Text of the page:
A question, however: you say "it's important to choose organic plants and seeds wherever possible". Now, I'm sure it's true that gardening organically, particularly avoiding the use of any pesticides, is going to be good for the bees, and I do indeed garden organically. But choosing organic seeds? Does that matter? Surely what matters is what I do with them after I've planted them, isn't it?

    Or am I missing something?

  4. Hi Adam,

    It's mainly so you can avoid planting anything coated with any of the neonicotinoid insecticides I mentioned in the post. They are being used now in some domestic seeds and it's quite difficult to spot them as they come under different names.

    I'm dashing out now but will see if I can dig out some more information about this when I get back this afternoon...

    B x

  5. Did you find any more information? My impression at the moment is that organic seeds are just a nice way for seed companies to stick an extra couple of quid on the price, but happy to be proved wrong if you can provide some reliable data.

  6. Hi Adam,

    The problem with buying 'non-organic' is that it can be a bit of a lottery. Unless you buy certified organic (or get seeds from a reliable source where you know pesticides haven't been used on the parent plant) you could end up with genetically modified seeds or seeds coated in neonicotinoids or other herbicides/pesticides. Any plants you grow from contaminated seeds could cause damage to bees.
    Seeds are often sprayed with more chemicals than the crops they originally came from!

    I'm struggling to find my original sources but here are a couple of links with useful information on why to start the organic process with seeds...

    Hope these help

  7. Thanks for those links Brigit. It's hard to know what to make of some of them, as the people providing the information may also be selling organic seeds, so we can't assume they are unbiased.

    However, one of your links led me to a peer reviewed paper ( that certainly makes a good case for avoiding neonicotinoid-coated seeds. That paper was for corn seeds, and it's not clear that it would apply to other plants as well, but it's now enough to get me worried.

    Anyway, thanks for raising this issue. It's not something I've really thought about before, and now I feel that I should think about it. I think I'll email Thompson & Morgan (where I get most of my seeds from) and ask them what they use for coating their non-organic seeds.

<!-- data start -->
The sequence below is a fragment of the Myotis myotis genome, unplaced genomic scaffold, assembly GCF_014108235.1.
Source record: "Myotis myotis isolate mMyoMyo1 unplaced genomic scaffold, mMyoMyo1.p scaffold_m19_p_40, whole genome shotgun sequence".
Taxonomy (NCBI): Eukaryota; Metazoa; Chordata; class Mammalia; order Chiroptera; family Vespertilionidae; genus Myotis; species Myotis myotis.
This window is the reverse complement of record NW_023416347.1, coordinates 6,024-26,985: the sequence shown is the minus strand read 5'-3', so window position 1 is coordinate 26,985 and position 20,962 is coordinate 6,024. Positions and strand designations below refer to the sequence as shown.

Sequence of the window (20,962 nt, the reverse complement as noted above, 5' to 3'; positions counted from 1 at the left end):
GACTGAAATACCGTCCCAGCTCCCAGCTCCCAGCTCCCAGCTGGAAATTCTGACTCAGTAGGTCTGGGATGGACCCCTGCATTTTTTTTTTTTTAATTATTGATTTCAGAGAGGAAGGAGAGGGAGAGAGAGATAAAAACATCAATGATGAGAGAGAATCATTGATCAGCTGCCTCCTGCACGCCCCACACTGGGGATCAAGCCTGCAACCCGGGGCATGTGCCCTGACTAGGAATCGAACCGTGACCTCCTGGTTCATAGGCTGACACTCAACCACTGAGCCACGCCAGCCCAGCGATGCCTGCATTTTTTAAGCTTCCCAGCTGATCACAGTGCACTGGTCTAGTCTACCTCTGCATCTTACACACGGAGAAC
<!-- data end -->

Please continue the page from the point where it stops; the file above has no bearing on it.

On the plus side, I saw bumblebees in my garden yesterday feeding on a pulmonaria plant!

    If you do find any more data on this, I'd be interested to see it.

  8. OK, I lied, I didn't email them, but I have posted the question on their Facebook page:

  9. Hi Bee,
    Please don't forget pests and diseases of bees. After starvation, the Varroa mite (together with the associated viruses, such as Deformed Wing Virus)is one of the biggest killers of honey bees. Other bees suffer serious problems, including death, from bloodsucking mites too. I recently fished out a queen bumble from our new pond, and noticed she was covered in tiny mites, and as she dried out the mites were crawling all over her throax. Wasps also kill a huge number of honey bee colonies in autumn and now we are threatened with an invasion of the Asiatic Hornet, 3 of these killers,can wipe out a colony in a matter of a couple of hours.
    Have a good week.
    Karin X

  10. I'll be really interested to read Thompson & Morgan's reply Adam...and thanks for the link to the peer reviewed paper which I'll have a look at now.

    Thanks for honeybee info Karin! Hope you have a lovely week too x

  11. T&M have given quite a reassuring reply, which you can read in full if you follow the link in my last post.

    However, the gist was that they don't usually treat their seeds with pesticides, and on the rare occasions that they do, they make sure they're clearly labelled as such.

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  13. Oh, and while we're thinking about bees, here's another little bee-related tip I'd like to share:

    About this time of year, last year's brassicas (cabbages, broccoli, swedes, etc) start bolting and flowering, if there's any still left in the ground. There is a temptation to dig them up to make way for new crops, as they're past eating at this stage. However, if you can manage to leave them in the ground until after they've finished flowering, they seem to be a tasty treat for bees. I was about to dig mine up this time last year when I saw how many bees were feasting on the flowers, so I left them in the ground instead, and will try to do so every year.

  14. Very encouraging to read T & M's reply Adam. Thank you for asking them the question and for the link.

    Love your tip about letting last year's brassicas go to seed ....will post that idea on my facebook page if you don't mind me pinching it!

  15. Please do post it on your facebook page: ideas are for sharing!